While everyone knows the heroic story of D-Day and how it led to the Allied victory in WWII, far less is known about the 216-day Battle of Greece from October 28, 1940, to June 1,1941, the cost Germany the war. Even Hitler had to acknowledge their bravery, saying, “against all our opponents, only the Greeks fought with such endless courage and defiance of death.” Larger France with a far bigger military fell on the Nazi tanks in 43 days.
Now Christopher Cosmos, a former Evans Scholar from Grand Rapids, Michigan, has made sure the world pays its respect to the country of his ancestors in his new novel Once We Were Here. His meticulous WWII research, with apt allusions to both ancient Greece’s real Alexander the Great and Homer’s Iliad about the Trojan War.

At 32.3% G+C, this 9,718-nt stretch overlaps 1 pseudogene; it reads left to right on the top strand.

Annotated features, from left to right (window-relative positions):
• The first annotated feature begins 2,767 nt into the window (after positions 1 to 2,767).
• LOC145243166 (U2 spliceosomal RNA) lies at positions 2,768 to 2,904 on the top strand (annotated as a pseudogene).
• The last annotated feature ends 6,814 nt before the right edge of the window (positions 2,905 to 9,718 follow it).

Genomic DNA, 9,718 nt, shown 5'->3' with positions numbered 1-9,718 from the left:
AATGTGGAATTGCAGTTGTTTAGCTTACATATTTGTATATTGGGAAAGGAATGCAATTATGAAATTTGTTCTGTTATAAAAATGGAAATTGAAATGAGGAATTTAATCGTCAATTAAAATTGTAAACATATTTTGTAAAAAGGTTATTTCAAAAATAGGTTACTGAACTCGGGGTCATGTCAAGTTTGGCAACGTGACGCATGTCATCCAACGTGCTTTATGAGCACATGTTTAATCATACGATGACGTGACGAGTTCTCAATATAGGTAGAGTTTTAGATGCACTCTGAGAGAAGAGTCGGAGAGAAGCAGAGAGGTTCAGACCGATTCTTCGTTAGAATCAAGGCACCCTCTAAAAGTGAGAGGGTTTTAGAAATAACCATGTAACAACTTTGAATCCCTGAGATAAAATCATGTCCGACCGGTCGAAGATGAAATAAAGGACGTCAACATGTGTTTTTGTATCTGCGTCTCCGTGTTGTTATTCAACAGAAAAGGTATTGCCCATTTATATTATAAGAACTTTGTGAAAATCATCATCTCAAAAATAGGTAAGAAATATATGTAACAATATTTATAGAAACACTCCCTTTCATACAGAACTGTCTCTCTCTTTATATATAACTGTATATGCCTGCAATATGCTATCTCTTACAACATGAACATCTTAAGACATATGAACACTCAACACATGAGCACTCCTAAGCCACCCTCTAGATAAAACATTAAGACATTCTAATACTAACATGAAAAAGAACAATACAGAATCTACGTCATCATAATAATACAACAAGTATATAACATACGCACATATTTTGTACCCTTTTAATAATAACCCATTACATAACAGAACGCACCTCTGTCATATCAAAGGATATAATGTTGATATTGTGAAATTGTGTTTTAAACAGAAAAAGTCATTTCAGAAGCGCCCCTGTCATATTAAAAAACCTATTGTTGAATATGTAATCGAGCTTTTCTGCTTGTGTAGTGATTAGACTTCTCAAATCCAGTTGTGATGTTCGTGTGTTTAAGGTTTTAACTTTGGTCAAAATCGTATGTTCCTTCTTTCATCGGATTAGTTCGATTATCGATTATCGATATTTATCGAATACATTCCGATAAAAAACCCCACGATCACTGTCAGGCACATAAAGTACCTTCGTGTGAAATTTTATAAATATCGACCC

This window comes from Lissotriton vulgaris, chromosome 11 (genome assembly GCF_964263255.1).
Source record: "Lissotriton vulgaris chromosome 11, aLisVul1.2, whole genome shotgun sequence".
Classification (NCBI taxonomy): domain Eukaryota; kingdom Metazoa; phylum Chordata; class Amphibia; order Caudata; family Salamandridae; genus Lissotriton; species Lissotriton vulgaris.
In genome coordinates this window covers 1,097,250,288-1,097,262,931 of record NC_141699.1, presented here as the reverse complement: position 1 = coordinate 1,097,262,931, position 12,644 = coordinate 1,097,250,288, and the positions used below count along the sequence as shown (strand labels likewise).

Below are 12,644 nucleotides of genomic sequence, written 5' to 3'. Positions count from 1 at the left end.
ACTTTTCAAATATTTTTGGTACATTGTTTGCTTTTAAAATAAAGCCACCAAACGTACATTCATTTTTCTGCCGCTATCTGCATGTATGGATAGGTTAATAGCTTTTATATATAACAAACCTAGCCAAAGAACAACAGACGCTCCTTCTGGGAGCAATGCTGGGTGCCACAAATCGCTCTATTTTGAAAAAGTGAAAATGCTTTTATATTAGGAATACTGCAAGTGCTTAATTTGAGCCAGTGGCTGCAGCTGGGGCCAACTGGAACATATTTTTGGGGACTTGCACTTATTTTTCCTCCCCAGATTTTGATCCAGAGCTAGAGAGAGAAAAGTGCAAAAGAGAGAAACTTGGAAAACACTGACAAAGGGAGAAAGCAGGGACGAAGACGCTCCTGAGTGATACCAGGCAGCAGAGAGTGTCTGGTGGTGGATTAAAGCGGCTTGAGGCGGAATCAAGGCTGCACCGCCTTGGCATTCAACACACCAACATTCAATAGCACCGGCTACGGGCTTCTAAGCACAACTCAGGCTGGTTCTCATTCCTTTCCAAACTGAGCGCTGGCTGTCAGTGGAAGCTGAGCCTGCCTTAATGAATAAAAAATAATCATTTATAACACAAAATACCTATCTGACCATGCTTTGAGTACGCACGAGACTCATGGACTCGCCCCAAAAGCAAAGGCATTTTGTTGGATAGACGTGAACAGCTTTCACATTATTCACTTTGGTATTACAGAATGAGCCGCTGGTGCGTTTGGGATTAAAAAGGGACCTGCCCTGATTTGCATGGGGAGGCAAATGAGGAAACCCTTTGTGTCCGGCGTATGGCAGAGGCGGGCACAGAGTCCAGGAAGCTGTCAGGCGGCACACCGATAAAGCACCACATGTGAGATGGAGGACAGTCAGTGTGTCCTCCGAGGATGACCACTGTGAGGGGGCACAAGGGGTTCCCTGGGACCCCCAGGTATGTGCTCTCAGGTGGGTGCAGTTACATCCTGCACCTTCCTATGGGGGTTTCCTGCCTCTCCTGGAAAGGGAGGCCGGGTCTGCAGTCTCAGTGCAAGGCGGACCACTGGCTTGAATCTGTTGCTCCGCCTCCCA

President Roosevelt said this about the little country that gave the world democracy. When the entire world had lost all hope, the Greek people dared to question the invincibility of the German monster, raising against it in the proud spirit of freedom.
So how did Greece’s sacrifices fighting off Nazi tanks with rifles save WWII for democracy? The Nazis had planned to invade Russia in Mid-May, Knocking the Soviets out of the war which their Panzer Blitzkrieg would have – Had not the Greeks delayed them. Think of Napoleon’s disastrous 1812 Russian campaign that started June 24; Germany’s 1941 invasion began June 22. While 216 days don’t sound that important, they gave Russia’s best weapon time to kick in as it did for Napoleon. The brutal winter of 19141 made the difference between a fascist authoritarian world order and a democratic one.